While national news media is fixated on the 2024 Presidential Election, the race to replace the late U.S. Sen. Dianne Fienstein may be one of the most exciting elections in recent California history. With Feinstein’s name not on the ballot for the first time in three decades, the election for the Senate seat has become highly competitive.
“The very fact that we don’t have an incumbent senator means that we have a real race,” said Mindy Romero, director of the Center for Inclusive Democracy at the USC Sol Price School of Public Policy. “There’s a chance for somebody to emerge who, at least in theory, will maybe better represent Californians today, as opposed to somebody who was first elected 30 years ago. It also means that with competition, there will be more interest from the voters.”
The race kicked into high gear this week when four major candidates – Democratic U.S. Reps. Adam Schiff, Katie Porter and Barbara Lee, as well as Republican businessman and former L.A. Dodger Steve Garvey – squared off in a debate hosted by the USC Dornsife Center for the Political Future. To explain what’s at stake in the upcoming election, we turned to USC Price School experts on policy, polling and elections.
Policy challenges in California and across the nation are likely to be on the minds of voters.
Christian Grose, professor of Political Science and International Relations and Public Policy, is polling voters about the Senate contest. While the survey is not yet complete, Grose expects two problems that have long plagued the Golden State – affordable housing and homelessness – to be important issues to many voters.
But housing-related priorities can differ by voting group. A homeowner, for example, may care more about reducing property taxes, while renters may be worried about rising monthly rents. Those are both large groups within the electorate, said Grose, who holds a dual appointment at the USC Price School and Dornsife College of Letters, Arts and Sciences.
“If you’re a Democratic candidate for Senate, it’s like everyone cares about housing, but how they interpret that is going to differ quite a bit by income and renter or homeowner status,” Grose said.
Abortion access has proved to be a huge motivator for voters since the U.S. Supreme Court overturned Roe v. Wade. Although California protects women’s right to abortion, control of the U.S. Senate could be crucial in establishing federal abortion law, said USC Price School Professor Dora Kingsley Vertenten.
“As we get closer to November, the focus is going to be: what will the Senate and the House look like?” she said. “It’s not a question of where they stand on abortion, as much as it’s going to be an intensity about where they stand on that issue. How intense do they feel about it? How hard are they going to work? That will be a consideration.”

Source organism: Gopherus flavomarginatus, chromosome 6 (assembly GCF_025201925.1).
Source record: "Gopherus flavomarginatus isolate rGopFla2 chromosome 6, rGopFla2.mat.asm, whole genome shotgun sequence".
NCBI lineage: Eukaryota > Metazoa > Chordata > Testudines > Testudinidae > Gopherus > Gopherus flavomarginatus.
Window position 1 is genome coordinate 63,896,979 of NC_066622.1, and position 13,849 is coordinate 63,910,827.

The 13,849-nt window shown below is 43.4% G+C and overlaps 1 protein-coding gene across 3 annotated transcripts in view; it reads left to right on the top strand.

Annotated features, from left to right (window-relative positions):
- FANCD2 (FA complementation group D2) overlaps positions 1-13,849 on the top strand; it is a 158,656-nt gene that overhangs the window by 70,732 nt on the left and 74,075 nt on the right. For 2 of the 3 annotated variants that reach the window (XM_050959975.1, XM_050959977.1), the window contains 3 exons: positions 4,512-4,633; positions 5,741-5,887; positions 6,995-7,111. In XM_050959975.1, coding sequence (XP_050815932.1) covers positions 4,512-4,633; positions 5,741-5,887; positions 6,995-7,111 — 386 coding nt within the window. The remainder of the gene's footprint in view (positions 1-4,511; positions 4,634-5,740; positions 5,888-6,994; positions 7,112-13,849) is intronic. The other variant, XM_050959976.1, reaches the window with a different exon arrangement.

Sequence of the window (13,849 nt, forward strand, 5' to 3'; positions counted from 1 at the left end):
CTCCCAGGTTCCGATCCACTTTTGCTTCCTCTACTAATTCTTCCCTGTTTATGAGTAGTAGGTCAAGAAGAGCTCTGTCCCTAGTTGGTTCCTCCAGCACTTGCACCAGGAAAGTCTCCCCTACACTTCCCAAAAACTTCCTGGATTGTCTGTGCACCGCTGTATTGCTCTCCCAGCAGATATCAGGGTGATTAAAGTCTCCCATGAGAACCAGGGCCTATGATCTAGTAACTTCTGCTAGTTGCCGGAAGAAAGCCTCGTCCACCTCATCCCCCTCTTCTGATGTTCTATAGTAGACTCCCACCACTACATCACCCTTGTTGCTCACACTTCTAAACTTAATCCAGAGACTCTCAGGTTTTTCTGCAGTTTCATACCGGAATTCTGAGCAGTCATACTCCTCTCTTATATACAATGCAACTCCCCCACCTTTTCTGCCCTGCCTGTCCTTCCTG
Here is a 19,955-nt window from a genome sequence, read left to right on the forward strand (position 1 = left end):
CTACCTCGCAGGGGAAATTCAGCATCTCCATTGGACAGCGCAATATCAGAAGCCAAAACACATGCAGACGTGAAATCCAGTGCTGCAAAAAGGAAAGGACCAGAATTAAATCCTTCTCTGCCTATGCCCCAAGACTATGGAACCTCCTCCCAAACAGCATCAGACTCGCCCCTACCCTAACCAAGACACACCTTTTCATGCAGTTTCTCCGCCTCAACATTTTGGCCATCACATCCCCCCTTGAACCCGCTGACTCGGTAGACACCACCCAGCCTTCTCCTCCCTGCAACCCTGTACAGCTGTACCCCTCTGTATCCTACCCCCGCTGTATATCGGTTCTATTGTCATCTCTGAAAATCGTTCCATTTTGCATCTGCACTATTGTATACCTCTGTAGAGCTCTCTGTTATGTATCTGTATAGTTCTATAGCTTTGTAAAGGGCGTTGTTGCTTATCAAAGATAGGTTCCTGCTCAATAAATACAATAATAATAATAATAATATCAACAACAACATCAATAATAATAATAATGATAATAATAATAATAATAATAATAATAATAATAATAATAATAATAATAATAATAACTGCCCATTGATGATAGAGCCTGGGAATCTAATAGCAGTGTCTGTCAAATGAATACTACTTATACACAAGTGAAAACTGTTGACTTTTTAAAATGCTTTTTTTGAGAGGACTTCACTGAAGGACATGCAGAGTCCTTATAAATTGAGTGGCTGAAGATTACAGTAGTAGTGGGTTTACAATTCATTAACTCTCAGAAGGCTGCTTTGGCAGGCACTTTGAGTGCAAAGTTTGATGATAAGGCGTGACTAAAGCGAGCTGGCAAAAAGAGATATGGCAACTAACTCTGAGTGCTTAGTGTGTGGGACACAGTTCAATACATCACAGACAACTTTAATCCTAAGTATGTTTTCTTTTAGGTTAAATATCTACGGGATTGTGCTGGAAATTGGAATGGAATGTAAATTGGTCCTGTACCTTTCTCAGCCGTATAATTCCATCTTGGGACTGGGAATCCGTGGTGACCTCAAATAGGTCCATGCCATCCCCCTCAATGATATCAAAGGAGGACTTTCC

Making the Senate race even more interesting is California’s unusual primary election system. Voters can choose any candidate, regardless of party, and the top-two vote getters in March advance to the November general election. That means two Democrats could face off in the fall.
Primary elections are typically low turnout affairs that include voters who may not represent the interests of the larger electorate that votes in November, especially in a presidential election year, Romero noted. That can create a mismatch between the candidates that most excite primary voters and the ones preferred by a general electorate.
“One of the concerns of low turnout in primaries is that the people who vote are very unrepresentative of the overall electorate, and they are setting the ballot for the general election,” Romero said. (Romero’s Center for Inclusive Democracy will host an event on Jan. 29th on why equitable voter turnout matters in the 2024 elections and beyond; register here).
For decades, California had two fixtures in the Senate: Feinstein and former U.S. Sen. Barbara Boxer, who both made history in 1992 by being elected to the U.S. Senate in what was called “The Year of the Woman.”
With U.S. Sen. Alex Padilla – who also made history as the first Latino to be elected to represent California in the U.S. Senate – taking office in 2021 and a new senator coming in 2025, there will be fresh faces representing the Golden State in Congress.
The changes mean California may no longer have senior leaders on the most important committees, and the new lawmakers could face more difficulty securing federal funding, USC experts said. But the new senators will hardly be irrelevant because they represent populous California.
“California is never going to lose stature by virtue of our size,” Kingsley Vertenten said. “The senators will have large staffs and lots of clout because California has always been the fundraising machine for the Democratic Party. That’s not going to change, and those senators are going to be the gateway to that money.”
In fact, representing California will likely make the winner of the election a political star.
“Whoever wins is automatically going to be somebody considered as a possible presidential candidate in the future. California is always going to be on the leading edge of things,” Grose said. “Yes, there are 100 senators, but this one’s going to carry a bit more weight.”